Fiscal conservatives may be prepared to pounce, but they’ll need to hear me out. Fans of President Trump’s “fair trade” tariff policies may be ready to cheer, but they should also read further before jumping up and down. I’ll keep this very short before I change my mind.
I’m a free-trade-loving, fiscal conservative capitalist who thinks tariffs are the work of progressives who want to generate revenues any way they can to help fund their big government ambitions. For the last three years, I’ve written many articles calling on President Trump to back down from his tariff plans and promote stronger incentives for America-First business practices. If you want businesses and jobs to come back to America, cut taxes even more. If you want to promote industries like steel and agriculture, cut taxes and use our technological and logistic advantages to overcome the cheap labor offshore. There are ways to achieve the President’s goals without making Senator Chuck Schumer giddy over the adoption of his Chinese tariff plan by a Republican President.
But here we are. The trade war has been building up with trade skirmishes and economic battles for over a year and we’re now in the early stages of an all-out trade war. It’s not the call I would have made, but now that it’s happening, we have to go all out. Half-measures will fail. If we’re going to get back to the proper path of free trade and dominance of the global market from where we are today, then the fastest path is to ramp up pressure on China using Trump’s (well, technically Schumer’s) tariff technique all the way through.
The reality is this: China will blink first. For political reasons, the President needs them to blink before the 2020 election season, which means putting our economic might up against their economic size. They are already showing signs of weakness, from retail sales growth hitting a 16-year low to a yuan that was showing weakness even before the tariffs started making a real impact.
Some are expecting China to sell off Treasuries. They might. If they do, it won’t be out of retribution even though most mainstream media outlets will report it as such. They’ll sell off Treasuries (which they’ve been doing little by little for a while already) to prop up their currency, not to hit back at President Trump.
“China selling Treasuries is a risk, but it would have less to do with any retaliation they might pursue in response to tariffs and more to do with managing their currency,” said Gene Tannuzzo, deputy global head of fixed income at Columbia Threadneedle Investments. “But if the capital account is leakier than they want it to be and they have to defend the yuan, then they’d need to be selling Treasuries.’’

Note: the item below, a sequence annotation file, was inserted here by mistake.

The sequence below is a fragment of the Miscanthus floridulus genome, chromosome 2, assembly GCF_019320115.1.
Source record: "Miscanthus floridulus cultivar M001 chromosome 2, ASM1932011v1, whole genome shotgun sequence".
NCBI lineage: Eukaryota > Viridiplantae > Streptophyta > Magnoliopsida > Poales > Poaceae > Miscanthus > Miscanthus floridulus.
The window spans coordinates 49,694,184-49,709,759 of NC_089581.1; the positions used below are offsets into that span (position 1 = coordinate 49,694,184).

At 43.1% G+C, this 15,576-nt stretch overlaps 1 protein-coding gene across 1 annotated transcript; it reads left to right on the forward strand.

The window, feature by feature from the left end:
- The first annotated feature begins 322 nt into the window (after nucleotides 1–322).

As Jeffrey Black and Xiaoqing Pi noted over at Bloomberg yesterday, China’s economy is showing weakness at the worst possible moment. This may be why President Trump is confident enough to make this risky play before his reelection.
Faltering credit and consumption at home coupled with a weaker global economy means China is running out of steady growth engines right when it needs them. The soggy data spurred expectations the government will need to boost stimulus to cushion the blow from the escalating trade war, sending Asian stocks mostly higher. The yuan was little changed.
After looking at all the data I could find, I may not like what the President is doing, but now’s not the time to lecture him on the tenets of free trade and global dominance through improved business atmospheres stateside. He’s going with tariffs, which means we go all out. It’s similar to how real war is waged. I may have been against the Iraq War, but once the first troops landed, I knew the fastest way to get them home was to completely annihilate the enemy as quickly as possible.
I posted something similar to this yesterday and felt a need to clarify my position again today. See, Doug. One critical exchange can have an impact. Thank you.
I don’t like trade wars, but if we’re going to have one, let’s do it right. No half-measures. We go in, make China’s economy feel the pain, and bring them to the negotiating table beaten and desperate. Just get it done quickly, please.